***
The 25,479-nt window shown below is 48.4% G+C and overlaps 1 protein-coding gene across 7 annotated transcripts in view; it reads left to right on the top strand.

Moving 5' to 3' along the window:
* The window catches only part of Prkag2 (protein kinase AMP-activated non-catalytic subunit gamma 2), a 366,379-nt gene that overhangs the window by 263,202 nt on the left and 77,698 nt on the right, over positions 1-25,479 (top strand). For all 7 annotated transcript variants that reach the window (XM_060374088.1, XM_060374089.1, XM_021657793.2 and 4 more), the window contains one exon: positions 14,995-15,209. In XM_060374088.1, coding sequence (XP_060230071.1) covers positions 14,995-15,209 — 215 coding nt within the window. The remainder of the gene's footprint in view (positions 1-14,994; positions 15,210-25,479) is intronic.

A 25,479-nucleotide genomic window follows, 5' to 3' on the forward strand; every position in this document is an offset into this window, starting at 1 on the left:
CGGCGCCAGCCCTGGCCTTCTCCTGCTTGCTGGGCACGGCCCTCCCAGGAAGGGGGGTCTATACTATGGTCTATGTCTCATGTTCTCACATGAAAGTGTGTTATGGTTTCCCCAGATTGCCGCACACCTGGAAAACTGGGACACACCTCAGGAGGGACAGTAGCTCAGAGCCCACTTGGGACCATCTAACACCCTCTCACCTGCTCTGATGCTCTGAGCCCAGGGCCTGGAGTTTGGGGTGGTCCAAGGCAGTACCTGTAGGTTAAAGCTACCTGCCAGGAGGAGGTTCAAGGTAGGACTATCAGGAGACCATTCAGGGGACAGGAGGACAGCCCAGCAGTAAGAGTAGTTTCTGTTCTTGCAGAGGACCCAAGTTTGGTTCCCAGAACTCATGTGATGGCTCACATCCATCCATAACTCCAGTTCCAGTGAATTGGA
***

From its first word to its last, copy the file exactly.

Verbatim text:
The 25,479-nt window shown below is 48.4% G+C and overlaps 1 protein-coding gene across 7 annotated transcripts in view; it reads left to right on the top strand.

Moving 5' to 3' along the window:
* The window catches only part of Prkag2 (protein kinase AMP-activated non-catalytic subunit gamma 2), a 366,379-nt gene that overhangs the window by 263,202 nt on the left and 77,698 nt on the right, over positions 1-25,479 (top strand). For all 7 annotated transcript variants that reach the window (XM_060374088.1, XM_060374089.1, XM_021657793.2 and 4 more), the window contains one exon: positions 14,995-15,209. In XM_060374088.1, coding sequence (XP_060230071.1) covers positions 14,995-15,209 — 215 coding nt within the window. The remainder of the gene's footprint in view (positions 1-14,994; positions 15,210-25,479) is intronic.

A 25,479-nucleotide genomic window follows, 5' to 3' on the forward strand; every position in this document is an offset into this window, starting at 1 on the left:
CGGCGCCAGCCCTGGCCTTCTCCTGCTTGCTGGGCACGGCCCTCCCAGGAAGGGGGGTCTATACTATGGTCTATGTCTCATGTTCTCACATGAAAGTGTGTTATGGTTTCCCCAGATTGCCGCACACCTGGAAAACTGGGACACACCTCAGGAGGGACAGTAGCTCAGAGCCCACTTGGGACCATCTAACACCCTCTCACCTGCTCTGATGCTCTGAGCCCAGGGCCTGGAGTTTGGGGTGGTCCAAGGCAGTACCTGTAGGTTAAAGCTACCTGCCAGGAGGAGGTTCAAGGTAGGACTATCAGGAGACCATTCAGGGGACAGGAGGACAGCCCAGCAGTAAGAGTAGTTTCTGTTCTTGCAGAGGACCCAAGTTTGGTTCCCAGAACTCATGTGATGGCTCACATCCATCCATAACTCCAGTTCCAGTGAATTGGA